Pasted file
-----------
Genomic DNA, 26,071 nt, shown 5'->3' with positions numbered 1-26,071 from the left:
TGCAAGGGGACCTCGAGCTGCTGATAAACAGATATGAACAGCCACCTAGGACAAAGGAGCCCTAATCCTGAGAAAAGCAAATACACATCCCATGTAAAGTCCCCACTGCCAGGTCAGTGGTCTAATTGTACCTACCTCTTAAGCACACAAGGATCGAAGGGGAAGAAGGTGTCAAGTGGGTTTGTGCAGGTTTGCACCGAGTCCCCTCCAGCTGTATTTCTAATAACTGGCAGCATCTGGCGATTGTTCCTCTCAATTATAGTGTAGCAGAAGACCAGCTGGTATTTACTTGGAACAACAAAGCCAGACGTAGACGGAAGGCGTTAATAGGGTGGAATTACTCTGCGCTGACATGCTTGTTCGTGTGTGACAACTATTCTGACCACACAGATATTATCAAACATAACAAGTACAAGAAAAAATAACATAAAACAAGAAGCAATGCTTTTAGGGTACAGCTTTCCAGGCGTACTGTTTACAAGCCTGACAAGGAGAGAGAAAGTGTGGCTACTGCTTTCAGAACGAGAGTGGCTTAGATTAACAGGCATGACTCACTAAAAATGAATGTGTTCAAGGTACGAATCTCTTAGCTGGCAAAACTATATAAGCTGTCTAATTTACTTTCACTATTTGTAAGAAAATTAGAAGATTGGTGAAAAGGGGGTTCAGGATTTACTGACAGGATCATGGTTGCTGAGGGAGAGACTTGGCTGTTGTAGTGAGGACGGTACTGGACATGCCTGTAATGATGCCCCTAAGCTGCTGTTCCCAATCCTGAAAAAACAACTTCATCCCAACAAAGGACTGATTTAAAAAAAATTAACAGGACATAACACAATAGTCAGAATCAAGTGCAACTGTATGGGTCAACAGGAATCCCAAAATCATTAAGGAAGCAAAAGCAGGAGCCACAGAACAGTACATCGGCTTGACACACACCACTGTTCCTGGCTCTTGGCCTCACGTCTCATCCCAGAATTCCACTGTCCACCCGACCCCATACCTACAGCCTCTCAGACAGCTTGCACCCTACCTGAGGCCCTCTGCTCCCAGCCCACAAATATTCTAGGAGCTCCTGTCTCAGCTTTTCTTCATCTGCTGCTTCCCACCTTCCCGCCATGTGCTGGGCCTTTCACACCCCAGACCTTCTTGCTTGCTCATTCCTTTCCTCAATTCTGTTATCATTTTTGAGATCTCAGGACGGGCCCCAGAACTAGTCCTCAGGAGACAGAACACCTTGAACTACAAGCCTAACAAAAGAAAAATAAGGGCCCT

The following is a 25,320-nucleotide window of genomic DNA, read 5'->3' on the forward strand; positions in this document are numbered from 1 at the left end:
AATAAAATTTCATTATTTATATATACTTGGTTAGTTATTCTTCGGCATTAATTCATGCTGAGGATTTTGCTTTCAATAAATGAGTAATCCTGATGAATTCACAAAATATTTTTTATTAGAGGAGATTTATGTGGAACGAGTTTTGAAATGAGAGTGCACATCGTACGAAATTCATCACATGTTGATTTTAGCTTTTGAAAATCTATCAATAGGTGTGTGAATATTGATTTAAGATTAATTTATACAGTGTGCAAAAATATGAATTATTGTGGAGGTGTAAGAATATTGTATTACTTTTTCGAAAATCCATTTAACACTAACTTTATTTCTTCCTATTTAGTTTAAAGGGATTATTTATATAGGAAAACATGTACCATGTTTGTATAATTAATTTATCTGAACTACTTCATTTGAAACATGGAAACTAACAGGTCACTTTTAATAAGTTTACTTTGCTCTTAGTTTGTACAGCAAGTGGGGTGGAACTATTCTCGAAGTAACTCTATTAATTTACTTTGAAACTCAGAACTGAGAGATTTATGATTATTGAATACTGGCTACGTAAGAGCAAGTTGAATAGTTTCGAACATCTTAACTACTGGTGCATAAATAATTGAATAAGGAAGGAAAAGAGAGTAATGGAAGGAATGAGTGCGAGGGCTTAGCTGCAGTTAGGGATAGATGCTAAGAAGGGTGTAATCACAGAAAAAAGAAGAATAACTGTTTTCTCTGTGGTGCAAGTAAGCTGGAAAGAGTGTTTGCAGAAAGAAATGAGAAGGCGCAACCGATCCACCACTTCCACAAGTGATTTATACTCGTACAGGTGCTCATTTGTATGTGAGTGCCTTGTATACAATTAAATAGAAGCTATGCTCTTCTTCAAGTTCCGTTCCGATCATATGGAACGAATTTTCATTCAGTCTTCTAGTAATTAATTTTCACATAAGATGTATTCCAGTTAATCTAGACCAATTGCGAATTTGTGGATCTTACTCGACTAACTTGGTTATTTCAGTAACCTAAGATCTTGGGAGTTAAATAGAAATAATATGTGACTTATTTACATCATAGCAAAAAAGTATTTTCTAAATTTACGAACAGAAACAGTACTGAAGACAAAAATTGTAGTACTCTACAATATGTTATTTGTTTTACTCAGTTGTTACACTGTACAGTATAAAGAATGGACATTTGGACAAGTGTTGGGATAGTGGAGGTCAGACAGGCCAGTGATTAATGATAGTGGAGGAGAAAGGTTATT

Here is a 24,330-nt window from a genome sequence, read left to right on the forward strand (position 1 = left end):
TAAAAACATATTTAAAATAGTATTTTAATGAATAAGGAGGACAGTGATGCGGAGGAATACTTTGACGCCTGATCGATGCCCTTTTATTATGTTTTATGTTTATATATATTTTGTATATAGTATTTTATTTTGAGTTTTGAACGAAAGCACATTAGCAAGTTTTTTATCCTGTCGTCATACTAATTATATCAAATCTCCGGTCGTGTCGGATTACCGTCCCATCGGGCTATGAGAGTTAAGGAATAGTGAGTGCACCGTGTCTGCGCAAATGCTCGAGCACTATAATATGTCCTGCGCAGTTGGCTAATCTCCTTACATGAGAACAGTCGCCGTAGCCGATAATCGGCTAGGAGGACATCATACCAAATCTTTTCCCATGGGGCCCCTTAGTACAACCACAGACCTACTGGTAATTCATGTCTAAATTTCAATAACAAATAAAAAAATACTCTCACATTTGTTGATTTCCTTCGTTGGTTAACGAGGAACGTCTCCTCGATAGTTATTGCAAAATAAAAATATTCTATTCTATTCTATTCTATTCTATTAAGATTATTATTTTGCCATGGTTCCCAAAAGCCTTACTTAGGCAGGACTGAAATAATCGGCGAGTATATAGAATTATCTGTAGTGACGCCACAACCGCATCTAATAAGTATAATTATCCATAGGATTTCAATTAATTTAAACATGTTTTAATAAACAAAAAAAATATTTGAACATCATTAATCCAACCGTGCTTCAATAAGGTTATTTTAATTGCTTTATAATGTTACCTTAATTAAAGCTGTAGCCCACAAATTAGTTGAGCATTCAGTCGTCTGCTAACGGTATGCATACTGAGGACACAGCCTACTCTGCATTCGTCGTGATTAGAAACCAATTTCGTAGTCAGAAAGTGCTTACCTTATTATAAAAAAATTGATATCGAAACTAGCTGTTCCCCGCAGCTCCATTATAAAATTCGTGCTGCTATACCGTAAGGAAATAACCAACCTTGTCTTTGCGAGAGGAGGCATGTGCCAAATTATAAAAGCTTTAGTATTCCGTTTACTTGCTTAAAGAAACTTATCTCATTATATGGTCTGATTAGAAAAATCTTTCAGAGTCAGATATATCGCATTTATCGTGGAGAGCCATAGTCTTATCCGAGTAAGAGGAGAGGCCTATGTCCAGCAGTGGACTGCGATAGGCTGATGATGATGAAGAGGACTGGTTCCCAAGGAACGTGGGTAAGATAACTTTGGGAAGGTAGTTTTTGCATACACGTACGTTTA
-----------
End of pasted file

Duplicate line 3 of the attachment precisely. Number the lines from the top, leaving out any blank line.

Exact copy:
The following is a 25,320-nucleotide window of genomic DNA, read 5'->3' on the forward strand; positions in this document are numbered from 1 at the left end: